So we wanted to migrate our OwnCloud environment to Nextcloud. As we want to use all kinds of new features of Nextcloud, we decided we want to have both environments available and migrate little by little. As we have a limited number of public IP addresses, we are using load balancing based on host headers. This is an old technique being used a lot at website hosters and it can be done on a webserver level but also by a reverse proxy. We have some luxury as we we use all the products we are selling and we have a Sophos UTM and Kemp Loadbalancers in our offiice environment, and both can handle traffic based on host headers. We decided to do this on the Kemp, as it has much lower load than the Sophos UTM firewall.

We expect this will be a common customer question, so that’s the reason for this blogpost. If you want to know more about routing traffic based on host headers, there is an  in depth manual for content rules at the Kemp website. If that goes to deep for you, I recommend Michael’s blogpost which is more practical.

So we start out with this scenario;


So this can be configured by creating 2 content rules and 2 Nextcloud instances by creating a Virtual Service (VS) and subVS. This seams a mouthfull, but it’s actually not that much to configure and it’s all in the below picture;


However, there are some details in this picture which I want to mention;

  • You have to enable content switching in the main VS.
  • Turn the SSL acceleration on with the reencypt option and select a certificate which contains both domains (SAN certificate) or use a wildcard certificate (*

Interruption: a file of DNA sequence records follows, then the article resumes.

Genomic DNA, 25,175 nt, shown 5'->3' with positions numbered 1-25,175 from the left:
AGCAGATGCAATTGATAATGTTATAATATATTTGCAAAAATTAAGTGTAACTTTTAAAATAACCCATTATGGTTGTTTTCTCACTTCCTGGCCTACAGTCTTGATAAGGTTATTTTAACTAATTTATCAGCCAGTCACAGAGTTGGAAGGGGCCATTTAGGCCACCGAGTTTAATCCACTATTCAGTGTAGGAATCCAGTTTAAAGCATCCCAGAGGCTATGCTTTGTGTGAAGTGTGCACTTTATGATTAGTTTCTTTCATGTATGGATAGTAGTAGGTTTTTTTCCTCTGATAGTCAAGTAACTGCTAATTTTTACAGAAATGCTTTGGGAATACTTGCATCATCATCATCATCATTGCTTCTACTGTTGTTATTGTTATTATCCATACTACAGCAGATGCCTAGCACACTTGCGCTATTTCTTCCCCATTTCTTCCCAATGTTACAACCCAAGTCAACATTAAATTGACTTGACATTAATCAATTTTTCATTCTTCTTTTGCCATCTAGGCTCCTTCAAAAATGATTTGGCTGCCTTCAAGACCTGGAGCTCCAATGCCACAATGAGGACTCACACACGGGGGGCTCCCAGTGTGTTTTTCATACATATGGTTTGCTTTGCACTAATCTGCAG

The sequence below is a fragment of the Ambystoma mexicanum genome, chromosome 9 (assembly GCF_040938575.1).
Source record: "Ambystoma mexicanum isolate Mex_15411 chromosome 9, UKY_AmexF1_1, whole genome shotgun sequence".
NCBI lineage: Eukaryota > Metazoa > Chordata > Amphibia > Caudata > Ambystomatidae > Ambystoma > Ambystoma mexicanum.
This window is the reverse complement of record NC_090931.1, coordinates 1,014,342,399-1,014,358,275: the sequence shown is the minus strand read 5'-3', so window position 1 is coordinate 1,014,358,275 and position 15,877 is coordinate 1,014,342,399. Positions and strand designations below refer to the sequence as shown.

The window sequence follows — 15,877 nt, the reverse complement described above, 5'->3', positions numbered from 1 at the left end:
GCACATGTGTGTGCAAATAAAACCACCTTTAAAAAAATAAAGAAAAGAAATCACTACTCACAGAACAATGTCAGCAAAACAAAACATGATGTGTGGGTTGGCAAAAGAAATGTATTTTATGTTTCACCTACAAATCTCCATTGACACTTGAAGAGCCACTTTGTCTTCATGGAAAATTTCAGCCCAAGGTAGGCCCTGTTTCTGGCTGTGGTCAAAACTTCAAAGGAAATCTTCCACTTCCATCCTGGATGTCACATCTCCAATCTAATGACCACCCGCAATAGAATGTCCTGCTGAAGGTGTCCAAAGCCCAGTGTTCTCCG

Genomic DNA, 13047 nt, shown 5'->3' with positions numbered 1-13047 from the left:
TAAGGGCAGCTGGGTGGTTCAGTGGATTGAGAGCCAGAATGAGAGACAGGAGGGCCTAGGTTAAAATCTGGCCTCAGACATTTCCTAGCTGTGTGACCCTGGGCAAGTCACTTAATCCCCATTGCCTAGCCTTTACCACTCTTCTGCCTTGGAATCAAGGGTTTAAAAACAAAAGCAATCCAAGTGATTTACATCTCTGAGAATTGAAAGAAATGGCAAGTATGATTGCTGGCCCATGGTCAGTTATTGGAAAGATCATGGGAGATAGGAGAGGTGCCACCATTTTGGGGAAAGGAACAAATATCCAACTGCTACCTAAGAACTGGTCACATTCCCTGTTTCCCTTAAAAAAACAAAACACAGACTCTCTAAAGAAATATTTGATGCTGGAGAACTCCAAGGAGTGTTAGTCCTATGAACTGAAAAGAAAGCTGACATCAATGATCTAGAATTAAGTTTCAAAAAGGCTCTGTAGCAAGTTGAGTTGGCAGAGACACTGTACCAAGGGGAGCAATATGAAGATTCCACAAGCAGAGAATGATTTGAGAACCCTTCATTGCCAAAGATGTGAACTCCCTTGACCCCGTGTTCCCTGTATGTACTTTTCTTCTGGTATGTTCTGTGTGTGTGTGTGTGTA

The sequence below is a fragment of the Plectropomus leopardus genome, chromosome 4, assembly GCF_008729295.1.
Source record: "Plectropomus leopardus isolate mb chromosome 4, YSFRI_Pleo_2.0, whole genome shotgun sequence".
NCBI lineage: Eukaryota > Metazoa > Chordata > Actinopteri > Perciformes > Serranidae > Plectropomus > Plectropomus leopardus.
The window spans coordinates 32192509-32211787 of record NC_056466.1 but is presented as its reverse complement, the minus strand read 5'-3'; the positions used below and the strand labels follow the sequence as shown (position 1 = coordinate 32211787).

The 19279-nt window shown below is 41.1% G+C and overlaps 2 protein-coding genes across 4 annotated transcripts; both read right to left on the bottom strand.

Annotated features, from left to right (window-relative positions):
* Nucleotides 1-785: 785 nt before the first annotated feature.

• You have to create some content rules. In the Kemp this is based on Perl Compatible Regular Expressions (PCRE)
    • –> / ^*/ –> / ^*/
    • The content rules need to be assigned to the SubVS. So has the content rule / ^*/ assigned (thats the 1 onder the column Rules in the row Id 347/351)
  • Set the gateway of your Nextcloud instances to the Kemp gateway.
  • I added the IP of the VS to the trusted domains of Nextcloud, but I don’t think it’s necessary here.
  • Be sure to use HTTP 1.1 health checks, Didier has an excellent post on this, so I won’t go in detail.

But after testing we had some weird behaviour, the login page would load but the login would fail, but it would work after a refresh. Also, a background refresh in Chrome did some weird things, look at this picture;weirdrender

Also, the webdav connection wouldn’t work. On Linux it gave me “corrupt header” and on Windows it said “error 59”.

So after some troubleshooting I found out it to be the technique for forwarding the HTTP headers was set to “Legacy Operation (X-ClientSide);


After setting this to “X-Forwarded-For”, everything worked fine. It’s actually being mentioned at the Nextcloud documentation;

“In the event that a load balancer is in place there will be no issues as long as it sends the correct X-Forwarded-Host header”

I saw some support threads on the forum about issues with reverse proxies, so I hope I saved someone some time with configuring Nextcloud with reverse proxies.. 😉